Apples are one of South Africa's key agricultural exports, but growers are seeing more and more sunburnt fruit - the result of global warming.

Western Cape orchards found that higher temperatures and a prolonged drought are causing higher than usual incidences of sunburn.  They had to compensate with sun-blocking netting, increased irrigation, and some are considering switching from traditional varieties to unfamiliar ones that can withstanding the increased UV rays and hotter, dryer conditions.

"The prices weren't very good, both domestically and for export, while the apples themselves were smaller and lighter.  Quality wasn't what we would've liked.  The fruit is dry and the shelf life will be shorter," said Barry Hose of AR Fruit in Villiersdorp. "It was a season full of surprises, not an easy season."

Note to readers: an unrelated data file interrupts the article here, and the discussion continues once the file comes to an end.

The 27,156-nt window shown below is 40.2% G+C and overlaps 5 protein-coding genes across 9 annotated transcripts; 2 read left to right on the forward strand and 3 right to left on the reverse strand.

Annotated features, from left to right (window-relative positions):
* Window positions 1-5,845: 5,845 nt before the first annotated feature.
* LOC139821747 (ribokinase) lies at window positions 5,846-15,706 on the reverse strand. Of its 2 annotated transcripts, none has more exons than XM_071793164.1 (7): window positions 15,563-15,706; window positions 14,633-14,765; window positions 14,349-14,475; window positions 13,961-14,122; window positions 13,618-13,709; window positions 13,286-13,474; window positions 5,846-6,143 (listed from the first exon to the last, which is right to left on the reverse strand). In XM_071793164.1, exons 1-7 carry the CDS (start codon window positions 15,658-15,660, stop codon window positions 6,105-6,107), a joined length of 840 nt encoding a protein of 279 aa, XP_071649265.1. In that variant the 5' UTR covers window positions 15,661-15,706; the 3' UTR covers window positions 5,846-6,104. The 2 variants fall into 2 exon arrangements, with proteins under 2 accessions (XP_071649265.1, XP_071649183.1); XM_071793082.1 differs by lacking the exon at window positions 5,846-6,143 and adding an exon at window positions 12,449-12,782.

"It was a pretty dismal season for us," says Doug Osler of Lone Tree Farms in the Free State.  "We lost 90 to 95 percent of our harvest and of what remained, the quality was affected.  We only put through a third of our usual volume through the packhouse.  Fortunately another producer who packs with us, had a record crop this year on his side."

About half of South Africa's is destined for import, mostly to Europe and the UK, plus Asia.